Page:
The opinion of the court was delivered by: HAROLD H. GREENE
This case demonstrates that, because of the mandatory minimum sentences and the rigid sentencing guidelines, effective control of sentencing -- from time immemorial in common law countries a judicial function -- has effectively slipped, at least in some cases, not only to the realm of the prosecution but even further to that of the police. This development denies due process and is intolerable in our Constitutional system.
As explained in detail below, the statutory penalties established by Congress and the sentencing guidelines issued by the U.S. Sentencing Commission
mandate that, because a portion of the drugs sold in this case took the form of cocaine base (popularly known as crack), the defendant must receive for her drug offenses a sentence of 120-135 months. Yet, had all of the drugs sold remained in powder form, the defendant would receive a sentence for these offenses of only 60 months.
See infra part II. The evidence shows that on both occasions on which defendant was charged with distribution of crack, she was prepared to sell cocaine powder to an undercover law enforcement officer but, upon the officer's insistence that she first convert the powder to crack, she complied by "cooking" the powder in a microwave for a few minutes. The agent then purchased the cocaine in its converted state.
This Court, and many other District Court judges throughout the nation, have often criticized the policy and effect of mandatory minimum sentences established by Congress and the rigid sentencing guidelines issued by the Sentencing Commission as being inimical to fairness and justice. The instant case exemplifies a feature of the guidelines that has not heretofore received much attention: the ability of police officers, in addition to the power of prosecutors, to manipulate these statutes and guidelines so as to achieve ends that may not be consistent with justice.
The defendant appeared before the Court for sentencing following her conviction on each count of a five-count indictment.
These charges arose from one sale of 990.3 grams of cocaine powder, two sales of crack aggregating 221.6 grams, and the possession of a pistol during one of the transactions.
In addition, two alleged sales of drugs predating the aforementioned sales were not charged, but were nevertheless included in the presentence report as "relevant conduct."
Defendant's presentence report, following the method established under the sentencing guidelines, converted both the cocaine powder and crack to their marijuana equivalent,
and pursuant to U.S.S.G. § 2D1.1(c)(5), this resulted in a calculated offense level of 34. After awarding a three-level reduction for acceptance of responsibility,
defendant would have been faced with an adjusted offense level of 31. In light of the defendant's lack of any prior criminal history points,
this would have resulted in a sentence range of 108-135 months. That range would then have to be adjusted to 120-135 months based upon the statutory minimum penalty for distribution of 50 grams or more of crack. See 21 U.S.C. § 841(b)(1)(A).
By comparison, had the defendant's offense level been calculated as if all the sales had been of cocaine powder, the total of 1,267.438 grams of powder would have resulted in an offense level of only 26. U.S.S.G. § 2D1.1(c)(9). After award of the aforementioned three-level reduction for acceptance of responsibility, the offense level would be reduced to 23. This, in turn, would result, pursuant to the guidelines, in a sentence range of 46-57 months. However, defendant would still be required to serve 60 months based upon the statutory minimum penalty for distribution of 500 grams or more of cocaine powder. See 21 U.S.C. § 841(b)(1)(B).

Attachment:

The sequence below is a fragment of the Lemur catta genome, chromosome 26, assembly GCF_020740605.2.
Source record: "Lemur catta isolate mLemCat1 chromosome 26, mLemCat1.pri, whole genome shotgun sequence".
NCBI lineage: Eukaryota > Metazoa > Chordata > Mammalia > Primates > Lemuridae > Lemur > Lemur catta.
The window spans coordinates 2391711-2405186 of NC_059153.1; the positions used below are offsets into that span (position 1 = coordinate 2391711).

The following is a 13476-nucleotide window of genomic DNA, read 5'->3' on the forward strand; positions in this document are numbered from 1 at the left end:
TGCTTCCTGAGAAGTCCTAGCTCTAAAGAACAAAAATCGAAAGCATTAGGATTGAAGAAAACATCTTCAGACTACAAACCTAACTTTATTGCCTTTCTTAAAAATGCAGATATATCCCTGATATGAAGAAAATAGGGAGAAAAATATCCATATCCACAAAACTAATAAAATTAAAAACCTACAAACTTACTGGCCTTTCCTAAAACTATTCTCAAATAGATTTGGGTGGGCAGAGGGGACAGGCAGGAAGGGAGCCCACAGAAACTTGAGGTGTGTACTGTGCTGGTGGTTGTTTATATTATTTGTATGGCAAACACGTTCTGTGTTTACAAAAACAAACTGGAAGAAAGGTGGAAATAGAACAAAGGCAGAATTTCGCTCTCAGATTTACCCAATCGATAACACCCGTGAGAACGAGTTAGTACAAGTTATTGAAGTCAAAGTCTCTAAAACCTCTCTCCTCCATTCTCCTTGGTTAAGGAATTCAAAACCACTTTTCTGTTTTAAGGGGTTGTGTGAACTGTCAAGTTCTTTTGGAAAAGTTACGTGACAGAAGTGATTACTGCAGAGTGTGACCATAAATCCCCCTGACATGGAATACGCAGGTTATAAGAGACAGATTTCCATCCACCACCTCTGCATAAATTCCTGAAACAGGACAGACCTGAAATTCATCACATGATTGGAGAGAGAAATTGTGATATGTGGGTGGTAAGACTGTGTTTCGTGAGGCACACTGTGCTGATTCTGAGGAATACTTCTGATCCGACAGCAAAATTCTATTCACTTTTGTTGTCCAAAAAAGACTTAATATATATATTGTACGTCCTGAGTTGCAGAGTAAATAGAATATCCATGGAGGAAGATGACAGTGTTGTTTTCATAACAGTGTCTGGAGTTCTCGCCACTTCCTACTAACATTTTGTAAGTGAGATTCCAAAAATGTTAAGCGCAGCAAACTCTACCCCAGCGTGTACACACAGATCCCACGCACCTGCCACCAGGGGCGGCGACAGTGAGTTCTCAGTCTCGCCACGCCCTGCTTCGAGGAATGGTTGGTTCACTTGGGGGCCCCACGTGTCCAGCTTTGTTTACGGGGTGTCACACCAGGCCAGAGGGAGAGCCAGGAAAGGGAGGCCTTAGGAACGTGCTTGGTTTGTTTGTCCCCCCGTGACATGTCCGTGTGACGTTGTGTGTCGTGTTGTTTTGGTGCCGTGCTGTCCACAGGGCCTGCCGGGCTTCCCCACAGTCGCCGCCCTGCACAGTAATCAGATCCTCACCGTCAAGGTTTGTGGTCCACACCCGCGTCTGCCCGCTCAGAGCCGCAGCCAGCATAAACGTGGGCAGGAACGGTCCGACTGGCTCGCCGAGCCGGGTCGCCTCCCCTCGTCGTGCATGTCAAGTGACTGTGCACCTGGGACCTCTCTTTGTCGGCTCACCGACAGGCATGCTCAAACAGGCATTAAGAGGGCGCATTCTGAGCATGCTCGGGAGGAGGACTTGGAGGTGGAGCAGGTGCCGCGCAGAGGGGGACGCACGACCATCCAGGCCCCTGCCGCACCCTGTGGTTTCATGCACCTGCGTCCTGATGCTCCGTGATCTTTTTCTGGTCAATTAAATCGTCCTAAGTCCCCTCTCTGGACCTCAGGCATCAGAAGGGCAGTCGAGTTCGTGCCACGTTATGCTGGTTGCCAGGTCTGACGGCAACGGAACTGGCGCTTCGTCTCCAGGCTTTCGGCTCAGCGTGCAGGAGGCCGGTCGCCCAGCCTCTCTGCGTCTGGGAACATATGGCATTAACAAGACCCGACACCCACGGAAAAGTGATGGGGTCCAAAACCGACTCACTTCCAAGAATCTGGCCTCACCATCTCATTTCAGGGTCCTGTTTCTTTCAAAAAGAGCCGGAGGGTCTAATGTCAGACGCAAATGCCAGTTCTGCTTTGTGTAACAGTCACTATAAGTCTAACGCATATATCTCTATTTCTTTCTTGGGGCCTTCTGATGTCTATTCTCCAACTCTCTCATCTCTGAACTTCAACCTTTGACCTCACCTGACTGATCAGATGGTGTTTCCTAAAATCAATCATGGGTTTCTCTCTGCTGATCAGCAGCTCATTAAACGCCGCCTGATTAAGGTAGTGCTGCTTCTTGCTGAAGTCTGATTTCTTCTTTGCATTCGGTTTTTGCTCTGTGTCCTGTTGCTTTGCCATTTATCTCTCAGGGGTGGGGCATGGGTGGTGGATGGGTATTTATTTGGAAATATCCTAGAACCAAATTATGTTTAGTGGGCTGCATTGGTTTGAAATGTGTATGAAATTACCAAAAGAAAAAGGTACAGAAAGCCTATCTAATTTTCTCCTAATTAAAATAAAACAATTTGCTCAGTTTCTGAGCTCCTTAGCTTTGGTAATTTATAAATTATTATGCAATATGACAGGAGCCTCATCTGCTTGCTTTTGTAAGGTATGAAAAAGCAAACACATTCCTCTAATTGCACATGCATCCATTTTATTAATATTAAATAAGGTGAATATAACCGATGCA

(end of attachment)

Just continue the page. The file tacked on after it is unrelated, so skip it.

The evidence at trial established that all of the charged transactions were negotiated between defendant and undercover Drug Enforcement Agent Mark Ross, and that on each occasion the defendant initially attempted to sell cocaine powder to Ross. With respect to two of the transactions, Ross insisted that defendant convert the drugs into crack prior to the sale, and defendant complied.
To carry out this plan, Ross waited in his automobile while defendant entered a building and cooked (or had someone else cook) the cocaine in a microwave oven. The evidence showed that it only takes a few minutes to accomplish the cooking.
As previously indicated, despite the relative ease and speed with which cocaine powder is converted into crack, the sale of crack is treated under the statutes and the sentencing guidelines as far more serious than identical violations involving cocaine powder. Despite its seeming illogic, the distinction has repeatedly been upheld, even as against attacks on grounds of equal protection stemming from alleged racial discrimination. See United States v. Thompson, 27 F.3d 671 (D.C. Cir. 1994) (summarizing cases upholding the disparate treatment of crack and cocaine powder against both Fifth Amendment and Eighth Amendment challenges).
However, in one recent case Judge Oberdorfer of this Court refused to apply the guideline sentences and mandatory statutory minimums for crack on the basis that to do so would violate the defendants' rights under the Eighth Amendment. United States v. Walls, 841 F. Supp. 24, 31 (D.D.C. 1994) (pending on appeal). Defendant here relies almost exclusively on Walls. However, the Court must reject the analogy because the facts here are quite ...